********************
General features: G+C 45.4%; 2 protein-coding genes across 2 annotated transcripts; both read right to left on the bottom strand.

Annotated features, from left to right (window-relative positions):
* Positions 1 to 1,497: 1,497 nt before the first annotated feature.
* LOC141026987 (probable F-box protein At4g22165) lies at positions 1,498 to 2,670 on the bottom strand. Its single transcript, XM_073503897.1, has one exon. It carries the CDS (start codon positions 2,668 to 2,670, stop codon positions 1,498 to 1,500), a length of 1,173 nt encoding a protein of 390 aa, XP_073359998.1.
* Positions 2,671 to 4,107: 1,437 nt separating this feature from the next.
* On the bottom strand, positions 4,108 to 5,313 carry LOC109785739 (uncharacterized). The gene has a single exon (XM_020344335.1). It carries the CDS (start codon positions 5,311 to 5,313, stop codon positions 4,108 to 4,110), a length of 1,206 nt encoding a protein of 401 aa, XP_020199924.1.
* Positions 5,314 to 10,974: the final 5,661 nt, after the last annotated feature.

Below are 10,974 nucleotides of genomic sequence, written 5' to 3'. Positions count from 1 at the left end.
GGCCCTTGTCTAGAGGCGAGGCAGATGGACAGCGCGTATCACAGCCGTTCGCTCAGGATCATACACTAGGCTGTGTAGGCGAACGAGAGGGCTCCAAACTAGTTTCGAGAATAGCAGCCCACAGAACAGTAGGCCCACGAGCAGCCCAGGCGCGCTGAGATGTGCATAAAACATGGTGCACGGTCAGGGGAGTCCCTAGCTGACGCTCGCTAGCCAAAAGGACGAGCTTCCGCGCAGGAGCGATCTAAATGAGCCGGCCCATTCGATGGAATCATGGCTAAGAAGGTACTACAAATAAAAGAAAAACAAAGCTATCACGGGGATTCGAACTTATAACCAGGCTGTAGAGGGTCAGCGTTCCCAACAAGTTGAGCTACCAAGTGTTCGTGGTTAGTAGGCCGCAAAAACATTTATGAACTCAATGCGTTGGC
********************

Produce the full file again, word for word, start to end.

General features: G+C 45.4%; 2 protein-coding genes across 2 annotated transcripts; both read right to left on the bottom strand.

Annotated features, from left to right (window-relative positions):
* Positions 1 to 1,497: 1,497 nt before the first annotated feature.
* LOC141026987 (probable F-box protein At4g22165) lies at positions 1,498 to 2,670 on the bottom strand. Its single transcript, XM_073503897.1, has one exon. It carries the CDS (start codon positions 2,668 to 2,670, stop codon positions 1,498 to 1,500), a length of 1,173 nt encoding a protein of 390 aa, XP_073359998.1.
* Positions 2,671 to 4,107: 1,437 nt separating this feature from the next.
* On the bottom strand, positions 4,108 to 5,313 carry LOC109785739 (uncharacterized). The gene has a single exon (XM_020344335.1). It carries the CDS (start codon positions 5,311 to 5,313, stop codon positions 4,108 to 4,110), a length of 1,206 nt encoding a protein of 401 aa, XP_020199924.1.
* Positions 5,314 to 10,974: the final 5,661 nt, after the last annotated feature.

Below are 10,974 nucleotides of genomic sequence, written 5' to 3'. Positions count from 1 at the left end.
GGCCCTTGTCTAGAGGCGAGGCAGATGGACAGCGCGTATCACAGCCGTTCGCTCAGGATCATACACTAGGCTGTGTAGGCGAACGAGAGGGCTCCAAACTAGTTTCGAGAATAGCAGCCCACAGAACAGTAGGCCCACGAGCAGCCCAGGCGCGCTGAGATGTGCATAAAACATGGTGCACGGTCAGGGGAGTCCCTAGCTGACGCTCGCTAGCCAAAAGGACGAGCTTCCGCGCAGGAGCGATCTAAATGAGCCGGCCCATTCGATGGAATCATGGCTAAGAAGGTACTACAAATAAAAGAAAAACAAAGCTATCACGGGGATTCGAACTTATAACCAGGCTGTAGAGGGTCAGCGTTCCCAACAAGTTGAGCTACCAAGTGTTCGTGGTTAGTAGGCCGCAAAAACATTTATGAACTCAATGCGTTGGC